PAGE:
Wednesday, March 11, 2015

Tea in the Turret Tablescape

"There are few hours in life more agreeable than the ceremony known as afternoon tea" ~ Henry James.

The table is set for Tea in the Turret, where the colors and patterns are pastels and florals.  What a contrast to the stark winter reality of last weekend when I took these pictures.  Warmer temperatures have arrived this week, the snow is starting to melt, and it won't be much longer before spring is here for good.

For the centerpiece I used a pink depression era glass Cambridge Draped Lady Flower Frog.  It is sitting in a glass console bowl from the same era.  Mirrors are a nice way to set off glassware displays, and I like to use simple mirror squares underneath focal points.  I was a frequent visitor at antique stores and depression era glass shows in the 1990s, which is when and where I obtained most of my furniture and collectibles.  I am still, and always will be, a collector at heart.

The rose patterned china tea service was a bargain find at an antique store that was going out of business.  The pattern is Lady Margaret by Queen Anne (England).  It included 8 of these plates.

And 8 of these cups and saucers.

The pink swan is also Cambridge depression era glass.  Swans are one of the most collected of all items produced by the Cambridge Glass Company. Cambridge introduced the swans in 1928, and they remained in production until the final plant closing in 1958.  The goblet is the New Martinsville/Viking Prelude pattern.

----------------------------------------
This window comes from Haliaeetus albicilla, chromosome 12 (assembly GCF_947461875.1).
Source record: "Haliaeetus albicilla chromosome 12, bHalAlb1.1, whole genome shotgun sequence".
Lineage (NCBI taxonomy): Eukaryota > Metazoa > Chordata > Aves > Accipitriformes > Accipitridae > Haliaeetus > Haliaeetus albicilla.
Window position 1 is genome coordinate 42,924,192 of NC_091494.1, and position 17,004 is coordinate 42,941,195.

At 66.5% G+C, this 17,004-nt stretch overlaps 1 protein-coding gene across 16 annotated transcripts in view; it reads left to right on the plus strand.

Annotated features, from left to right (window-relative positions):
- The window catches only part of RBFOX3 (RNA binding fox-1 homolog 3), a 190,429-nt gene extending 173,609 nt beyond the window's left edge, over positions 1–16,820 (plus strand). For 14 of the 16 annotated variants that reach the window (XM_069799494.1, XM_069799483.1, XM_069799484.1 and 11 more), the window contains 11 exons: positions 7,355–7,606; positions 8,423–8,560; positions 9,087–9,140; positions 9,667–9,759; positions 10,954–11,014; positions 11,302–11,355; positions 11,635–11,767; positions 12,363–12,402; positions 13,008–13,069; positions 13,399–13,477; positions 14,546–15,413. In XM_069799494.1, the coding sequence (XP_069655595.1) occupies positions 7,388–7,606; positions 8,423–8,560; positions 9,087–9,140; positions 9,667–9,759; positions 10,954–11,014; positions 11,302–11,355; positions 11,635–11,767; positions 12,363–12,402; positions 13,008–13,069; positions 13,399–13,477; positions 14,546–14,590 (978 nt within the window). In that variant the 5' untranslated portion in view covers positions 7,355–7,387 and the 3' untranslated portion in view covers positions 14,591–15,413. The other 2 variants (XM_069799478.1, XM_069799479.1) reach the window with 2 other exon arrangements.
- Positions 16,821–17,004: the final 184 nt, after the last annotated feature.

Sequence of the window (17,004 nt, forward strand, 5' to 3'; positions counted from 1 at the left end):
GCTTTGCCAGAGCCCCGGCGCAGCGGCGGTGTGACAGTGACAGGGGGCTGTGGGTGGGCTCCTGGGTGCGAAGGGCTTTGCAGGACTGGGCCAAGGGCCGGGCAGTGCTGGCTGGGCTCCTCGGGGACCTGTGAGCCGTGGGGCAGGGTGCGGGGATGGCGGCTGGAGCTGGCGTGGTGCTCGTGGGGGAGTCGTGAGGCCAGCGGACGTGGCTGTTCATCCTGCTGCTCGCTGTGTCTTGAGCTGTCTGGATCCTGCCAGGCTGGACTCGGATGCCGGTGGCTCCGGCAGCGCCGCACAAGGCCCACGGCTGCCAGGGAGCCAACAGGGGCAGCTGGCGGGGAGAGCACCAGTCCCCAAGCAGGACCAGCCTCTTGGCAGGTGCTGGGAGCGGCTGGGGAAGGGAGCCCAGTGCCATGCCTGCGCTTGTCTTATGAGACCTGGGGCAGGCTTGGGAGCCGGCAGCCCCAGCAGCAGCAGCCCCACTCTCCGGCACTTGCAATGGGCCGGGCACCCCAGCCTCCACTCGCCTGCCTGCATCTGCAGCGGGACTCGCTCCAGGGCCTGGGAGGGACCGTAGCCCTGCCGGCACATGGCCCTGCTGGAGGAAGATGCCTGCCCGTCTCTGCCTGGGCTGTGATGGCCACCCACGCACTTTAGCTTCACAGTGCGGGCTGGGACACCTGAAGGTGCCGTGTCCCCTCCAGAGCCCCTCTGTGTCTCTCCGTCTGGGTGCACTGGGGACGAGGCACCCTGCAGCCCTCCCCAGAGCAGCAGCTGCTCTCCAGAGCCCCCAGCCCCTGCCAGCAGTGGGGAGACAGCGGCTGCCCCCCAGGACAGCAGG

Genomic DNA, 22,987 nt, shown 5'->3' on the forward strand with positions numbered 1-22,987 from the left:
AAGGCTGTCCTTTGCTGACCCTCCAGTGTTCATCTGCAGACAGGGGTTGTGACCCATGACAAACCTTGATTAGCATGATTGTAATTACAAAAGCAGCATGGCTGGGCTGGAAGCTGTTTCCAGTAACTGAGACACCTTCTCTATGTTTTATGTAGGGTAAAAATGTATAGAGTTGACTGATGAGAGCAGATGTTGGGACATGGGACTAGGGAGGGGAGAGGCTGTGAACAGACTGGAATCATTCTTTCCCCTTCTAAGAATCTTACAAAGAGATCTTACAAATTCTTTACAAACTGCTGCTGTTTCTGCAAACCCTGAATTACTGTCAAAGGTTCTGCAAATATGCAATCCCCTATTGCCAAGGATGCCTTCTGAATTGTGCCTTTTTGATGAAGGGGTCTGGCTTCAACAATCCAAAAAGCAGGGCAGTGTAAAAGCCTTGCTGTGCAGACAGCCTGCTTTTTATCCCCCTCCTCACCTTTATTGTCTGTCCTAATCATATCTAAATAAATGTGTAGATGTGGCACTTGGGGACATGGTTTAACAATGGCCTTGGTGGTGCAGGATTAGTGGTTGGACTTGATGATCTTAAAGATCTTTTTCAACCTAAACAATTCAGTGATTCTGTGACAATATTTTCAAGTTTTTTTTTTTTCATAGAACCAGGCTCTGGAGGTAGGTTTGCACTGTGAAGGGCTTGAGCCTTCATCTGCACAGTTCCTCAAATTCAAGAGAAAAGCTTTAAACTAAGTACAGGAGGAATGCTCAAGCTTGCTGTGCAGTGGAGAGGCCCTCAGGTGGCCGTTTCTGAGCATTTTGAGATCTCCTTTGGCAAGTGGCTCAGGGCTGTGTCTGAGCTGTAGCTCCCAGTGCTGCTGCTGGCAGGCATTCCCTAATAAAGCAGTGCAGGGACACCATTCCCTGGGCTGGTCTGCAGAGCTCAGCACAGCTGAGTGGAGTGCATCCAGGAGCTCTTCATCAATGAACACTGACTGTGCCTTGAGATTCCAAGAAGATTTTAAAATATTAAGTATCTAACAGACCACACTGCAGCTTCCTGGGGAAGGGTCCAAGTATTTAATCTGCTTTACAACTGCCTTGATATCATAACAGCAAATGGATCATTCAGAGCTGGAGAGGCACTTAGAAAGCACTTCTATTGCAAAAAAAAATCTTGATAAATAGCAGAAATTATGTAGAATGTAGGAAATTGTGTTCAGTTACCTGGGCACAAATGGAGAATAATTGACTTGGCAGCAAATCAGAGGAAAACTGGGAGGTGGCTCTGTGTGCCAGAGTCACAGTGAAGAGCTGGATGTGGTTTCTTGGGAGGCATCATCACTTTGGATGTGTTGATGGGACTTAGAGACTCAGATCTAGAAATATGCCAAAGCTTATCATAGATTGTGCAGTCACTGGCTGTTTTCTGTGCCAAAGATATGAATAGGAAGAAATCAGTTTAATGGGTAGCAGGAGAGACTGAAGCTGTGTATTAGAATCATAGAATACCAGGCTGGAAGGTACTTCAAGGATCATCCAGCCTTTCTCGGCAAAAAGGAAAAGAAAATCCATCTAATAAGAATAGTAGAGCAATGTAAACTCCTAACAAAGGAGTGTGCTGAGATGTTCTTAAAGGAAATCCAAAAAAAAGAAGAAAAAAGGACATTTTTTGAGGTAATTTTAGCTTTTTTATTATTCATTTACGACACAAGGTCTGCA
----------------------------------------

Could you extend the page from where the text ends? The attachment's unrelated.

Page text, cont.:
One of the tidbits of information I learned when I started collecting depression era glass is that there is a difference between elegant glass and depression glass.  To quote Wikipedia, "Elegant Glass is high quality glassware created in the United States during the Depression Era.  It was sold for high prices in department stores and given as wedding gifts.  When new, Elegant Glass would cost more than its oft-confused counterpart, Depression Glass, because it was at least partially handmade, had a cleaner finish, and more vibrant colors.  From the 1920s through the 1950s, Elegant Glass was an alternative to fine china.  Most of the Elegant Glassware manufacturers closed by the end of the 1950s."  The Cambridge and New Martinsville/Viking patterns that I collect are Elegant Glass.